Wisconsin Attorney General was on the air with a right wing squawker, bragging about the damaging effects of the state's draconian Voter ID law:
Election officials and Democrats in Wisconsin have repeatedly argued that the state’s strict voter ID law allowed Donald Trump to win the state in 2016 by keeping thousands of voters—predominantly in Democratic-leaning areas—from the polls. Now a top Republican official in the state is saying the same thing.
“We battled to get voter ID on the ballot for the November ’16 election,” Wisconsin Attorney General Brad Schimel, who defended the law in court, told conservative radio host Vicki McKenna on April 12. “How many of your listeners really honestly are sure that Sen. [Ron] Johnson was going to win reelection or President Trump was going to win Wisconsin if we didn’t have voter ID to keep Wisconsin’s elections clean and honest and have integrity?”
Of course, when sued, Schimel couldn't identify one case of voter fraud where voter ID would have stopped it.. Not one.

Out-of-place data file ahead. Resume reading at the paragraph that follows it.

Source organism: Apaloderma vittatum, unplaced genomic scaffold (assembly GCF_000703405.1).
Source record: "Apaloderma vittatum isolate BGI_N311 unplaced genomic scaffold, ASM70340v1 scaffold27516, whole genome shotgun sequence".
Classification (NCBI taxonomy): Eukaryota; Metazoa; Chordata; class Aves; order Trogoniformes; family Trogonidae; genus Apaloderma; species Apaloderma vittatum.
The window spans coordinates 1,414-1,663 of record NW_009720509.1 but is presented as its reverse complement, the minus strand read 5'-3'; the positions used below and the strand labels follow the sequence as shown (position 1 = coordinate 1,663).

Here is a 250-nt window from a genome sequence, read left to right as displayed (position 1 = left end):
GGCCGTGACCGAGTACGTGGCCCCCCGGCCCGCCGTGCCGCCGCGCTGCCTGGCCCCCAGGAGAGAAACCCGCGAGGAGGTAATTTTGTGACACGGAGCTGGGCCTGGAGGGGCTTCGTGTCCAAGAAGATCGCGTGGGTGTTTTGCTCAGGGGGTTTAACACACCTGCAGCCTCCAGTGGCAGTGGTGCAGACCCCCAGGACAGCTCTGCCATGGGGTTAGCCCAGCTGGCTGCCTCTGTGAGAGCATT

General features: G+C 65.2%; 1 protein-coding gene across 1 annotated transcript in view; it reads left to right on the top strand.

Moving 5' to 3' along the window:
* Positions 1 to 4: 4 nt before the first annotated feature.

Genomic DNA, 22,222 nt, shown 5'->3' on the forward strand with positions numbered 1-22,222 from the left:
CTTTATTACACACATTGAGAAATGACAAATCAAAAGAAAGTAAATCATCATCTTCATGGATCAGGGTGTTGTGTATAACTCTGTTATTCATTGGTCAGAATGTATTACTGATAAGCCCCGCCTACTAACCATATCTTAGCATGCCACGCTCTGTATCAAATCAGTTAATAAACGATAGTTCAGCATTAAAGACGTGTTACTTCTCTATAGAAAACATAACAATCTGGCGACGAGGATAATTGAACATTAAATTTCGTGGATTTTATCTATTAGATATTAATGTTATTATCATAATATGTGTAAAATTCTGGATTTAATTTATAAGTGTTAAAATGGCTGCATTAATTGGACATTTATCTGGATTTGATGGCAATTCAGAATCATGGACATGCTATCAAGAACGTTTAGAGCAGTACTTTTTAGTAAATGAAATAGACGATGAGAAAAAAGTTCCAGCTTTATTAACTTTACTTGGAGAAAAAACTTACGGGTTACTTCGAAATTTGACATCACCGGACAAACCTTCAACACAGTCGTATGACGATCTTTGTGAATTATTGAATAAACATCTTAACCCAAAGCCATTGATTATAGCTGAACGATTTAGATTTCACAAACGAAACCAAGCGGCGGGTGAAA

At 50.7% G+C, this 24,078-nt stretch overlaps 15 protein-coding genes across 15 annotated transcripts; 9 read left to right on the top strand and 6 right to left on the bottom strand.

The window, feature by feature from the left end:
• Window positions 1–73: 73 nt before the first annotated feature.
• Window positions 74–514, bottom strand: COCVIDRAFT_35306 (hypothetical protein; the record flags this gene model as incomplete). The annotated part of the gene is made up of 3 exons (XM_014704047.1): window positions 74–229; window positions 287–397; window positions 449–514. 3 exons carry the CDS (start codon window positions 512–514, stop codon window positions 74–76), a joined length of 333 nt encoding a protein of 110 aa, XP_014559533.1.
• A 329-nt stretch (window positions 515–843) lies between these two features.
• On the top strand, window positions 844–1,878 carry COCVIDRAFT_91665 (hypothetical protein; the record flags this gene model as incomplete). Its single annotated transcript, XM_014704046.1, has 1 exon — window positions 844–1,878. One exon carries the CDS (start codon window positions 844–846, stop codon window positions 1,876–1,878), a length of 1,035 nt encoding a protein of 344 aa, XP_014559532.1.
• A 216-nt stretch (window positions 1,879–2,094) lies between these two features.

But it has been proven time and time again that the law did keep tens of thousands of Wisconsinites from the polls:
I don't know that this is the best thing for Schimel to brag about, especially when he's up for reelection this fall. Then again, he's been too busy being the top attorney for the Republicans and buying scads of swag to actually do his job, much less do it well. Otherwise, the state wouldn't be facing a backlog of thousands of untested rape kits.
Fortunately, he does have a very qualified opponent this year - Josh Kaul. Kaul is the son of the late former Attorney General Peg Lautenschlager and the lead attorneywho's been taking it to Schimel regarding the Voter ID laws:
Kaul's lawsuit challenged a broad swath of voting rules. In July 2016, a federal judge kept in place the requirement to show ID at the polls, but struck down a number of other laws, including restrictions on when and where early voting could occur.↓ Story continues below ↓
Judge James Peterson found Wisconsin's voting laws discriminated against minorities and labeled the voter ID law "a cure worse than the disease" that tried to address "mostly phantom voter fraud." His ruling forced the state to make changes to the system it uses to issue IDs to those who have the most difficulty obtaining them, such as people who don't have birth certificates or Social Security numbers.
It's as they say, when people vote, Republicans lose. Schimel just verified that.